Miranda warnings must be given in a way to actually inform the accused. For example, it is not sufficient to give the warnings in English to a non-English speaking defendant. Once adequately informed of his rights, the accused must invoke or claim his rights—he must say he does not want to speak to police or that he wants to consult with counsel or have a lawyer present during questioning. It is not enough to simply remain silent as silence is not considered to be an unequivocal invocation of the rights. An express waiver of the rights is not required. Answering police questions is considered an implied waiver of the Miranda rights. The waiver must be knowing and intelligent, but “knowing” refers only to the rights involved. Police are not required to inform the accused of the crime that is under investigation, for which the person is suspected of committing or all circumstances regarding the charge(s).
At times, an accused may display signs of confusion regarding his rights. For example, an accused may say he will not put anything in writing or sign anything, but that he will verbally answer questions. Although this suggests the accused believes, and is mistaken about, the ability of police to use his oral statements against him, the police are not required to explain further. Thus, the statements by accused in these circumstances may be viewed as a waiver of his Miranda rights.
There are cases where police have not given the Miranda warnings and, after questioning, obtained statements from the accused. Then later, after giving the rights before additional questioning, police obtain a repeat of the earlier unwarned statements. Police are sometimes allowed to use the later statements following the warnings despite the accused’s misunderstanding regarding their use of his earlier statement. There are also cases where the warnings were not given and the accused made statements that admitted guilt and indicated the location of physical evidence or witnesses that may be used against him. Courts have excluded the incriminating statements, but allowed the introduction of the physical evidence, perhaps the weapon used in an assault, or the testimony of witnesses.
The Supreme Court has also adopted exceptions in areas where practical realities appear to dictate deviation from an ironclad principle. For instance, if the police are responding to an emergency, i.e., looking for a missing gun that could be used to hurt someone, they may forego the warnings and ask the suspect where the weapon can be found. The police may dispense with the warnings when they are trying to locate a victim or are concerned with another person’s safety or even the safety of the suspect. Nor do the police have to give the warnings when asking routine “booking” questions or conducting routine sobriety testing procedures.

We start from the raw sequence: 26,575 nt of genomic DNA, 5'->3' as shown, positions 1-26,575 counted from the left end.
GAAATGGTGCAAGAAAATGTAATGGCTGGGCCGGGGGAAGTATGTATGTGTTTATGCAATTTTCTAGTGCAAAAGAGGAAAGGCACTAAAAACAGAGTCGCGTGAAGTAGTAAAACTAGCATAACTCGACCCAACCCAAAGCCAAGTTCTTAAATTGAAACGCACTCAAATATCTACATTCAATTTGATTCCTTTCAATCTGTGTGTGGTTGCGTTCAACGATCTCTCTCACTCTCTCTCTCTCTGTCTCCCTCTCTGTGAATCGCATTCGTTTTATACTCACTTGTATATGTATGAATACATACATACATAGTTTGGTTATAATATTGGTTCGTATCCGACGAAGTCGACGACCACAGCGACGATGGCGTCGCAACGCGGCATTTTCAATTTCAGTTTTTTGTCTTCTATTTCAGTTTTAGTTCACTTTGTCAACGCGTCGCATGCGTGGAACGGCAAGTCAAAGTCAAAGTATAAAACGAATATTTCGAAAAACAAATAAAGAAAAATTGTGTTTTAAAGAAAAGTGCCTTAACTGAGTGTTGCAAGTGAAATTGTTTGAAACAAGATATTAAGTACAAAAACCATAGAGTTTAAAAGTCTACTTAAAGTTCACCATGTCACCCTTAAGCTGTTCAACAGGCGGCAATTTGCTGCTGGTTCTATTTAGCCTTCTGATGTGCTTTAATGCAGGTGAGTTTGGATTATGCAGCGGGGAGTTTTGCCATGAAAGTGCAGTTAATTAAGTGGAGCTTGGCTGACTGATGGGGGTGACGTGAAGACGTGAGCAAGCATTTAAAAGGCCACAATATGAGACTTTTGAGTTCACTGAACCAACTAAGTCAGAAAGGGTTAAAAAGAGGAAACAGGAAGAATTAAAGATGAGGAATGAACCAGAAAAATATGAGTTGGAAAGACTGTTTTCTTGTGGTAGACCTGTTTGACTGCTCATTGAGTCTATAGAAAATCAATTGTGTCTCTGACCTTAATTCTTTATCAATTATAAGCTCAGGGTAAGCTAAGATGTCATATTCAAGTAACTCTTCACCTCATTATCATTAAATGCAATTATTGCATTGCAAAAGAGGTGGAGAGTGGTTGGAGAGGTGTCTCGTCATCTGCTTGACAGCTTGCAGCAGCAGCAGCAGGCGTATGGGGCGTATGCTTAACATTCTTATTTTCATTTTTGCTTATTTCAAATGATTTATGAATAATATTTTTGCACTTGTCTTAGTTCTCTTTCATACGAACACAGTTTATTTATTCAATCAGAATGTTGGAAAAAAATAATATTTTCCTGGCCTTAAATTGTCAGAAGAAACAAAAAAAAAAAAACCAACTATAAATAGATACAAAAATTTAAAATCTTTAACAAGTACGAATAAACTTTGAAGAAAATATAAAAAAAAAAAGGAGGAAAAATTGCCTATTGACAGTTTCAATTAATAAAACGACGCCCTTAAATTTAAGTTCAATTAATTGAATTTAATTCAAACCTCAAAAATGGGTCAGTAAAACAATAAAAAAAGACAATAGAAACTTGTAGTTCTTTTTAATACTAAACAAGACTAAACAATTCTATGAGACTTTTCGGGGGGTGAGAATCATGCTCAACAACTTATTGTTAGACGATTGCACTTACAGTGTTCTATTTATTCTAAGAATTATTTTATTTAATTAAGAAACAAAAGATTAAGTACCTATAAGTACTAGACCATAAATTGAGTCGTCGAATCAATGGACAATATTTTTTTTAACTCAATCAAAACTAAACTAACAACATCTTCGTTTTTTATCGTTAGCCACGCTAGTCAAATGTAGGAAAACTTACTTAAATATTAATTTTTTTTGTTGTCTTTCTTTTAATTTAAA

The prosecution can use statements obtained in violation of Miranda (and thus excluded from its case-in-chief) to impeach a defendant who takes the stand at trial and tells a different story. This puts the accused in an awkward situation. If those who dislike the Miranda decision are correct in their assumption that the warnings hinder the investigation, by causing the person warned to not speak to police, then the police might be wise to forget the warnings. The unwarned accused who speaks to police, even following a court order suppressing the statement, is then in the position of (1) testifying at his trial and, if giving an account that is different from his earlier statement, having the earlier statements admitted on cross-examination to impeach his statements at trial, or (2) not testifying at his trial, which might cause the jury to wonder why the defendant did not deny the charges or explain the real story.
The above remarks cover a few of the changes the Court has made to the original Miranda rationale. States enforcing their own constitutions may have different standards that are more lenient in interpreting the rights involved and excluding statements. The facts of the case must be carefully investigated and even more carefully argued. The law firm of John L. Calcagni III, is experienced and knowledgeable in litigating the myriad of issues imposed by the refinements and changes made to the Miranda doctrine. If you are charged with a crime and made statements to the police, call us today for a free consultation.